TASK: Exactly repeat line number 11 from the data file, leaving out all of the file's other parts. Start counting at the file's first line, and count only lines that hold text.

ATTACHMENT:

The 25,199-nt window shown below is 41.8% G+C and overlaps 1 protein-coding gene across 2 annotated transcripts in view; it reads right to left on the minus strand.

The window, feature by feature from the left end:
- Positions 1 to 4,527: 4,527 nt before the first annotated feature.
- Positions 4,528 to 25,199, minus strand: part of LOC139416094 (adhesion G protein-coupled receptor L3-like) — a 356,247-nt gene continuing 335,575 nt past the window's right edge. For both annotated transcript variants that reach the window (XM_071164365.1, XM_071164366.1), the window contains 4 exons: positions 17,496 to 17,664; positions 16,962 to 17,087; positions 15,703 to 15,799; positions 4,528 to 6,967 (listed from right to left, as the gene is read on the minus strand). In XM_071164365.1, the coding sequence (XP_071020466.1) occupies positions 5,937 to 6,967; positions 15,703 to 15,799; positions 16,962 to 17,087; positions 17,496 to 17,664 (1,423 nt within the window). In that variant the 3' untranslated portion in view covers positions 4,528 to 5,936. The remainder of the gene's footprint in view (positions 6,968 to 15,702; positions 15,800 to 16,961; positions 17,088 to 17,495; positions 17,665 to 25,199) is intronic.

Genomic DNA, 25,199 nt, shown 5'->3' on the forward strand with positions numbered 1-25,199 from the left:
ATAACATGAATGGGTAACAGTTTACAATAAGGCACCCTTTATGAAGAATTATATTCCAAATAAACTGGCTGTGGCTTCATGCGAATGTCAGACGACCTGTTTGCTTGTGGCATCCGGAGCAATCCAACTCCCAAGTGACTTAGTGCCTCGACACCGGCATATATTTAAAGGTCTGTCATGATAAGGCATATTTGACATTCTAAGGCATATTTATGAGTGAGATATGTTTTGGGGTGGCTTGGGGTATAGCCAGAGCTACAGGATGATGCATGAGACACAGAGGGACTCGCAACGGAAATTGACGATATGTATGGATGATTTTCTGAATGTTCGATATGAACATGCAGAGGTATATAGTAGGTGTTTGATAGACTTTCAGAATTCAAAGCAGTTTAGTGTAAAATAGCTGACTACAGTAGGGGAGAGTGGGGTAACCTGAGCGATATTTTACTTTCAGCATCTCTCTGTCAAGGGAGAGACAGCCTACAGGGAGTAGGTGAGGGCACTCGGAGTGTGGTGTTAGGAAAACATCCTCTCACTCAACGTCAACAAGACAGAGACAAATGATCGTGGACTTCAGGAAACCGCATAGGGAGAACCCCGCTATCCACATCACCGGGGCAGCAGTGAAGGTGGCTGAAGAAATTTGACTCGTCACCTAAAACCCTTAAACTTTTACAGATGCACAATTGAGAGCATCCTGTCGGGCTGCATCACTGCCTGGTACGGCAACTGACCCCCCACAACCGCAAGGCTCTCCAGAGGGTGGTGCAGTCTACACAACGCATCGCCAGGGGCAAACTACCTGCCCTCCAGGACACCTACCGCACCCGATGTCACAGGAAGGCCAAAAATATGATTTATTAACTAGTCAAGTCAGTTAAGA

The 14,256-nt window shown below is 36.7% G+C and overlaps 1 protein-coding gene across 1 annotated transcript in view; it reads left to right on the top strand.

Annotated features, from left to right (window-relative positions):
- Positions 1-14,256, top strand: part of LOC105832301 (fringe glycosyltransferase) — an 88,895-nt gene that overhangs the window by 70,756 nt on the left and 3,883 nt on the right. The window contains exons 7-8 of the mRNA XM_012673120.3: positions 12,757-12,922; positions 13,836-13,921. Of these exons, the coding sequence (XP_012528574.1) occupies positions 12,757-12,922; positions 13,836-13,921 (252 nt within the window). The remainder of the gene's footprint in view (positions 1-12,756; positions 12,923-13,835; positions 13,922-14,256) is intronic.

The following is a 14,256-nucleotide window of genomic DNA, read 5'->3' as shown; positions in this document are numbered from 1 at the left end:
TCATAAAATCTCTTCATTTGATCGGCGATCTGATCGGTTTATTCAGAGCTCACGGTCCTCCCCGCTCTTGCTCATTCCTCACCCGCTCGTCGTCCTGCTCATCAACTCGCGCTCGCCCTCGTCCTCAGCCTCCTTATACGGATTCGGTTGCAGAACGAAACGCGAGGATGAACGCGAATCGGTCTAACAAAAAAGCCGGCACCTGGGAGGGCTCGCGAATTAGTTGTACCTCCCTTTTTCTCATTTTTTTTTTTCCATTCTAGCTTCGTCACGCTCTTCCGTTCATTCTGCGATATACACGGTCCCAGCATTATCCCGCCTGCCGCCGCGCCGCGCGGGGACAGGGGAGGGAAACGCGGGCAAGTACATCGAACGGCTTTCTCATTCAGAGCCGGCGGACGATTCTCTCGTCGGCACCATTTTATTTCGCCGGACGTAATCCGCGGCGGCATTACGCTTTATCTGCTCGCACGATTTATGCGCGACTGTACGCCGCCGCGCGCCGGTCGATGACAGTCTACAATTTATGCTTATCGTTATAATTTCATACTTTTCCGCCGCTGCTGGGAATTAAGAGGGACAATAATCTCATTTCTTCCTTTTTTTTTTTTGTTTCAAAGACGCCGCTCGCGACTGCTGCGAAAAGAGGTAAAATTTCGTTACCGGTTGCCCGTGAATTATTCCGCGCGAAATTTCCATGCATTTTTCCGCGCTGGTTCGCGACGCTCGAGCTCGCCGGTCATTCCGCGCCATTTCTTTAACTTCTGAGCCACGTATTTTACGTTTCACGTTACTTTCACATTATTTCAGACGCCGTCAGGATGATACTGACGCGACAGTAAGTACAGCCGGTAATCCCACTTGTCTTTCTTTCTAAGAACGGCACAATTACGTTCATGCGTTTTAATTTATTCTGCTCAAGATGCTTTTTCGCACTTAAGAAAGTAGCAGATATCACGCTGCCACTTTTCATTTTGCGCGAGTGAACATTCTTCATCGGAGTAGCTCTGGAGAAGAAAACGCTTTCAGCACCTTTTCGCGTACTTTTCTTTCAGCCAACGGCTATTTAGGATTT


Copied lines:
TCATAAAATCTCTTCATTTGATCGGCGATCTGATCGGTTTATTCAGAGCTCACGGTCCTCCCCGCTCTTGCTCATTCCTCACCCGCTCGTCGTCCTGCTCATCAACTCGCGCTCGCCCTCGTCCTCAGCCTCCTTATACGGATTCGGTTGCAGAACGAAACGCGAGGATGAACGCGAATCGGTCTAACAAAAAAGCCGGCACCTGGGAGGGCTCGCGAATTAGTTGTACCTCCCTTTTTCTCATTTTTTTTTTTCCATTCTAGCTTCGTCACGCTCTTCCGTTCATTCTGCGATATACACGGTCCCAGCATTATCCCGCCTGCCGCCGCGCCGCGCGGGGACAGGGGAGGGAAACGCGGGCAAGTACATCGAACGGCTTTCTCATTCAGAGCCGGCGGACGATTCTCTCGTCGGCACCATTTTATTTCGCCGGACGTAATCCGCGGCGGCATTACGCTTTATCTGCTCGCACGATTTATGCGCGACTGTACGCCGCCGCGCGCCGGTCGATGACAGTCTACAATTTATGCTTATCGTTATAATTTCATACTTTTCCGCCGCTGCTGGGAATTAAGAGGGACAATAATCTCATTTCTTCCTTTTTTTTTTTTGTTTCAAAGACGCCGCTCGCGACTGCTGCGAAAAGAGGTAAAATTTCGTTACCGGTTGCCCGTGAATTATTCCGCGCGAAATTTCCATGCATTTTTCCGCGCTGGTTCGCGACGCTCGAGCTCGCCGGTCATTCCGCGCCATTTCTTTAACTTCTGAGCCACGTATTTTACGTTTCACGTTACTTTCACATTATTTCAGACGCCGTCAGGATGATACTGACGCGACAGTAAGTACAGCCGGTAATCCCACTTGTCTTTCTTTCTAAGAACGGCACAATTACGTTCATGCGTTTTAATTTATTCTGCTCAAGATGCTTTTTCGCACTTAAGAAAGTAGCAGATATCACGCTGCCACTTTTCATTTTGCGCGAGTGAACATTCTTCATCGGAGTAGCTCTGGAGAAGAAAACGCTTTCAGCACCTTTTCGCGTACTTTTCTTTCAGCCAACGGCTATTTAGGATTT